This is the eighth in a series on the Articles of Confederation. In this edition, the lack of a mutual federal-state guarantee is discussed. Of note is Congress' inability to respond to Shays' Rebellion in Massachusetts in 1786-1787.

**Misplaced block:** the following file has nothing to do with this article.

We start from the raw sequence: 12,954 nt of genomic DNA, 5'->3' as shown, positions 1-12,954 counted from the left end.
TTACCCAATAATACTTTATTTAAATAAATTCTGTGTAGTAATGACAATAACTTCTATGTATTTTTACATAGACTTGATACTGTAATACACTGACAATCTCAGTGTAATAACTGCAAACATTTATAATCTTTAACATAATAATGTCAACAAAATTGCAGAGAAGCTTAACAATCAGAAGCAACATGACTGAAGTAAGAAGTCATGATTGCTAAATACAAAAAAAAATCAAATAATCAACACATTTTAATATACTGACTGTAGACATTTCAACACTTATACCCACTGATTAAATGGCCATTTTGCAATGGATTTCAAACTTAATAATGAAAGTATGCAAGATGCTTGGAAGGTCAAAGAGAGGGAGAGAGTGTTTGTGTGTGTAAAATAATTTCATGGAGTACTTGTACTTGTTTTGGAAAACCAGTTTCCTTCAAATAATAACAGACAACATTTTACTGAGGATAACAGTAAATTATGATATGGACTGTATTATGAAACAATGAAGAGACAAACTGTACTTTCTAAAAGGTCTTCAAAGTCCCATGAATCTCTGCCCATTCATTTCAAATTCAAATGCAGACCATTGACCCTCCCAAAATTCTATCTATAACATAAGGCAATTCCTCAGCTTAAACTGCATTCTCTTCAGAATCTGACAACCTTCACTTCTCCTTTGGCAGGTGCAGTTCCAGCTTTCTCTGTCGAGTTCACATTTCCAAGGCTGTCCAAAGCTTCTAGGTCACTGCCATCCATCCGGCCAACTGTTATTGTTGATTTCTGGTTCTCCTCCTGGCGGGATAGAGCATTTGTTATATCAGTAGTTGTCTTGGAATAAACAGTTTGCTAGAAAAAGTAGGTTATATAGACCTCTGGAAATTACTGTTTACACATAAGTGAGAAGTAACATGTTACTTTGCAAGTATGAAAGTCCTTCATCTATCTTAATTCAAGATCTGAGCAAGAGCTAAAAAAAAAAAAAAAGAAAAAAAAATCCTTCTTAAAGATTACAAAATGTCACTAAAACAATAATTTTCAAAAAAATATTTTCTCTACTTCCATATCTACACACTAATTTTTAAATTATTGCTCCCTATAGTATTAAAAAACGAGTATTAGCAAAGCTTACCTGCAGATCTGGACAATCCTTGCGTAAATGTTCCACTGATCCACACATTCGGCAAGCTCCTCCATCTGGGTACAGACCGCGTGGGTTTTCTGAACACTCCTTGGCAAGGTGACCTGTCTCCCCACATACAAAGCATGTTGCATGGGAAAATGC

The Defects of the Articles of Confederation, Part 813 Aug 2011 The Defects of the Articles of Confederation, Part 8 Edward D. Duvall 13 Aug 2011Synopsis: This is the eighth in a series on the Articles of Confederation. In this edition, the lack of a mutual federal-state guarantee is discussed.One of the problems of the Articles of Confederation is that it contained no implicit or explicit guaranteethat the states would remain qualified to be in the Confederacy. It was conceivable that a state could endup with a form of state government unsuitable for participation in a federal system. While Article 6 ad-dressed instances where Congress could respond if a state was invaded by Indians or other nations, andArticle 9 addressed how disputes between states were to be handled, neither of them addressed theproblem of an internal rebellion that affected the state constitution. In short, every state was left at risk tohandle any internal violence, and could expect no assistance from other states or from Congress.Hamilton addressed this problem, namely the inability of Congress under the Articles to take action topreserve a state government, in the Federalist #21: The want of a mutual guaranty of the State governments is another capital imperfection in the federal plan. There is nothing of this kind declared in the articles that compose it; and to imply a tacit guaranty from considerations of utility, would be a still more flagrant de- parture from the clause which has been mentioned, than to imply a tacit power of coer- cion from the like considerations. The want of a guaranty, though it might in its conse- quences endanger the Union, does not so immediately attack its existence as the want of a constitutional sanction to its laws. Without a guaranty the assistance to be derived from the Union in repelling those domes- tic dangers which may sometimes threaten the existence of the State constitutions, must be renounced. Usurpation may rear its crest in each State, and trample upon the liberties of the people, while the national government could legally do nothing more than behold its encroachments with indignation and regret. A successful faction may erect a tyranny on the ruins of order and law, while no succor could constitutionally be afforded by the Union to the friends and supporters of the government. The tempestuous situation from which Massachusetts has scarcely emerged, evinces that dangers of this kind are not merely speculative. Who can determine what might have been the issue of her late con- vulsions, if the malcontents had been headed by a Caesar or by a Cromwell? Who can predict what effect a despotism, established in Massachusetts, would have upon the lib- erties of New Hampshire or Rhode Island, of Connecticut or New York?Hamilton is alluding here to Shays rebellion, a tax revolt in Massachusetts that had just concluded in Feb1787. It was not necessary for Hamilton to mention those names and battles directly, as they were freshin the mind of the readers of the Federalist essays. But if we are to understand Hamiltons argument, it ishelpful for us to review Shays Rebellion, and how it influenced the movement toward a replacement ofthe Articles with the U. S. Constitution. As mentioned in part three of this series, an economic depressionoccurred after the war owing to Britains enforcement of its Navigation Acts coupled with Congress inabil-ity to respond accordingly. Meanwhile, the states passed their own laws, some of which negatively af-fected neighboring states. But the shortage of ready money and the seizure of farms in lieu of unpaidtaxes continued in Massachusetts, which led to the following events.The people of Massachusetts, desperate for money and unable to obtain any satisfaction from the statelegislature, began to call conventions in prominent towns to discuss what should be done about economic_____________________________________________________________________________________ Copyright 2011, Edward D. Duvallhttp://edduvall.comEdward D. Duvall is the author of The Federalist Companion: A Guide to Understanding The Federalist Papers. Find it athttp://fremontvalleybooks.com, http://amazon.com, and other online bookstores. 1